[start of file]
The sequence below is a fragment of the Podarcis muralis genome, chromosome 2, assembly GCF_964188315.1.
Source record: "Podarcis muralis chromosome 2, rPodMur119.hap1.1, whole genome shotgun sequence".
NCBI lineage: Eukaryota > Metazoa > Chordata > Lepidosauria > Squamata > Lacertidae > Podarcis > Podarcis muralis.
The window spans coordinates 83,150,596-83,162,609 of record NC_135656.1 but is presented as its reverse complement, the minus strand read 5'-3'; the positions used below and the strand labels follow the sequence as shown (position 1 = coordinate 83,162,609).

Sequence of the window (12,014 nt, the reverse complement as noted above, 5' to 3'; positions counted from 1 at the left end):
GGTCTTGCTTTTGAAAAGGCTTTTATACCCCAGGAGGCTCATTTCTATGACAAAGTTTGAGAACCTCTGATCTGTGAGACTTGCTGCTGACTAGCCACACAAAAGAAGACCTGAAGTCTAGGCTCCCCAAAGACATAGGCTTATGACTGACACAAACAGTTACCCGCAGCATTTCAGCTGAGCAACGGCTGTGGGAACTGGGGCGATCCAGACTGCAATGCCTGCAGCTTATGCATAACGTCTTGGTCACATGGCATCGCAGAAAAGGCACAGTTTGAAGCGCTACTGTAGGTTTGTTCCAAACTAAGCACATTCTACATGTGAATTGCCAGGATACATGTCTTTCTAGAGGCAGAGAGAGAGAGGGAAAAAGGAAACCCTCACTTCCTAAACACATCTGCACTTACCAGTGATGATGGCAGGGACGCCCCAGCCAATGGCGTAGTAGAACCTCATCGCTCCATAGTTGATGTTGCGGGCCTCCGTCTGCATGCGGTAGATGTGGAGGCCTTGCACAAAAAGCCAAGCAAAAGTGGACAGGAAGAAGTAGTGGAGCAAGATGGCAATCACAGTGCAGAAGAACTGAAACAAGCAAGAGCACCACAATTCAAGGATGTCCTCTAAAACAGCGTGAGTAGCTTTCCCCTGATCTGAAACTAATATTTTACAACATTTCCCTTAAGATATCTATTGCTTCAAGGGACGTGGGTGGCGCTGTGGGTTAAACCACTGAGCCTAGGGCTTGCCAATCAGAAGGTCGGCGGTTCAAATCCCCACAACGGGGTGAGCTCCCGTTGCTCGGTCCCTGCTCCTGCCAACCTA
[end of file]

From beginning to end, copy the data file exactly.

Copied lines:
The sequence below is a fragment of the Podarcis muralis genome, chromosome 2, assembly GCF_964188315.1.
Source record: "Podarcis muralis chromosome 2, rPodMur119.hap1.1, whole genome shotgun sequence".
NCBI lineage: Eukaryota > Metazoa > Chordata > Lepidosauria > Squamata > Lacertidae > Podarcis > Podarcis muralis.
The window spans coordinates 83,150,596-83,162,609 of record NC_135656.1 but is presented as its reverse complement, the minus strand read 5'-3'; the positions used below and the strand labels follow the sequence as shown (position 1 = coordinate 83,162,609).

Sequence of the window (12,014 nt, the reverse complement as noted above, 5' to 3'; positions counted from 1 at the left end):
GGTCTTGCTTTTGAAAAGGCTTTTATACCCCAGGAGGCTCATTTCTATGACAAAGTTTGAGAACCTCTGATCTGTGAGACTTGCTGCTGACTAGCCACACAAAAGAAGACCTGAAGTCTAGGCTCCCCAAAGACATAGGCTTATGACTGACACAAACAGTTACCCGCAGCATTTCAGCTGAGCAACGGCTGTGGGAACTGGGGCGATCCAGACTGCAATGCCTGCAGCTTATGCATAACGTCTTGGTCACATGGCATCGCAGAAAAGGCACAGTTTGAAGCGCTACTGTAGGTTTGTTCCAAACTAAGCACATTCTACATGTGAATTGCCAGGATACATGTCTTTCTAGAGGCAGAGAGAGAGAGGGAAAAAGGAAACCCTCACTTCCTAAACACATCTGCACTTACCAGTGATGATGGCAGGGACGCCCCAGCCAATGGCGTAGTAGAACCTCATCGCTCCATAGTTGATGTTGCGGGCCTCCGTCTGCATGCGGTAGATGTGGAGGCCTTGCACAAAAAGCCAAGCAAAAGTGGACAGGAAGAAGTAGTGGAGCAAGATGGCAATCACAGTGCAGAAGAACTGAAACAAGCAAGAGCACCACAATTCAAGGATGTCCTCTAAAACAGCGTGAGTAGCTTTCCCCTGATCTGAAACTAATATTTTACAACATTTCCCTTAAGATATCTATTGCTTCAAGGGACGTGGGTGGCGCTGTGGGTTAAACCACTGAGCCTAGGGCTTGCCAATCAGAAGGTCGGCGGTTCAAATCCCCACAACGGGGTGAGCTCCCGTTGCTCGGTCCCTGCTCCTGCCAACCTA